5 Practical Social Media Strategies Based on 3 Nonprofit Success Stories


The challenge that most of the 1.5 million nonprofit organizations in the U.S. face is two-fold.  First, budget restrictions prevent them from hiring additional communications professionals.  Second, this lack of staff capacity limits nonprofits’ ability to carry out the strategic public relations campaigns that most corporations can afford.  Because of this, nonprofit public relations pros are often tasked with managing social media strategies by themselves or with minimal staff support; in other words, serving as “one stop shops.”

As daunting as the task may seem, it is possible for nonprofits to be successful on social media.  Here are five strategies nonprofit communicators should consider:

  1. Use social media as part of an overall communications strategy – Social media should not, and cannot, be used on its own to achieve public relations objectives.  That’s why Make-A-Wish Bay Area Foundation partnered with social media agency Clever Girls Collective to develop a social media campaign for then-five-year-old grantee Miles Scott’s day as Batkid.
  2. Only be on networks which make sense for you – Many nonprofits believe that they have to be on all of the top social networks, when really they should focus only on using the social networks which best reach their target audiences.  For instance, Water is Life‘s efforts were largely Twitter-centric with the campaign’s goal of hijacking the hashtag #FirstWorldProblems and turning it into one of donation awareness.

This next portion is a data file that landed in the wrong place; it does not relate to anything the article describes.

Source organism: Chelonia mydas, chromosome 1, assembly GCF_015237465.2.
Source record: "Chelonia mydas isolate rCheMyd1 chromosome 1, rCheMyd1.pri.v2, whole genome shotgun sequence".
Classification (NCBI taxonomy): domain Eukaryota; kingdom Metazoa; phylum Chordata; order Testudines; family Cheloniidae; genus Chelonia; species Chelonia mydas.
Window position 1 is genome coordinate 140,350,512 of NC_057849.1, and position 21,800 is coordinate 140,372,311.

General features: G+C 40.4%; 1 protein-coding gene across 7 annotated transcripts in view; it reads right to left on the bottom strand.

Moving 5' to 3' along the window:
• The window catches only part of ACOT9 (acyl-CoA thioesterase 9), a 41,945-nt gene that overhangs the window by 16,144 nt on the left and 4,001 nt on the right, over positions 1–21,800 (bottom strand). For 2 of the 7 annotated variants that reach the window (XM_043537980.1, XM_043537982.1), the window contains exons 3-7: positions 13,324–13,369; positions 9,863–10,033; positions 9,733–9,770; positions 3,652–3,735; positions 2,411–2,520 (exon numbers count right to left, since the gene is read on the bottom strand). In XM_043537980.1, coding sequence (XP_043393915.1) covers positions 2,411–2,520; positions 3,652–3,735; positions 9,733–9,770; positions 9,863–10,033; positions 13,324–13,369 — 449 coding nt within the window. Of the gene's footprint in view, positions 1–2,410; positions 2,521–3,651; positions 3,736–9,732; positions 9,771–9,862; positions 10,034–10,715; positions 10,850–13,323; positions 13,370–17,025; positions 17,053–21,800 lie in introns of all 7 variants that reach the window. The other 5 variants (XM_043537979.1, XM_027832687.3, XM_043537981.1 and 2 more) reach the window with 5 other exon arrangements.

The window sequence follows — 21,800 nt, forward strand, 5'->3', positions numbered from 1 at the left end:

3. Tell your nonprofit’s story using multimedia – Social media content with visuals attract 94% more total views and are 40 times more likely to be shared on social networks.  That’s why Water is Life teamed with advertising agency DDB New York to produce a one-minute video, where Haitian residents read aloud users’ tweets with the hashtag #FirstWorldProblems.  With six million views, not only did the video decreased the popularity of the hashtag, but also solicited enough donations to the nonprofit to provide one million days of clean water to their clientele.
  4. Develop a balance between self-promotional and other’s content – Social networks are similar to real-life relationships: very few people like to be around others who do nothing except talk about themselves.  Not only were the pros behind #SFBatkid sharing content from their associated handles, but they also showed support for fans and celebrities whom were also using the hashtag through retweets and replies.  The result: 117 countries mentioned the Batkid and 13% of #SFBatkid tweets came from outside the United States.
  5. Foster relationships with your publics using your online presence – Most social networks offer tools for building relationships, such as Facebook’s ability to tag users and others within posts and comments.  This feature is what allowed the Amyotrophic Lateral Sclerosis (ALS) Association‘s Ice Bucket Challenge to go viral, with friends and family often tagging each other to be informed that the challenge had been accepted, and in return, to issue the challenge to more friends and family.

There are dozens of articles out there that claim to have social media “best practices” for nonprofits. Ultimately, the only way to find out what works best for you is through a little trial-and-error. Still, there’s little reason for nonprofits of all sizes can be just as effective as top corporate brands at telling their story with social media.

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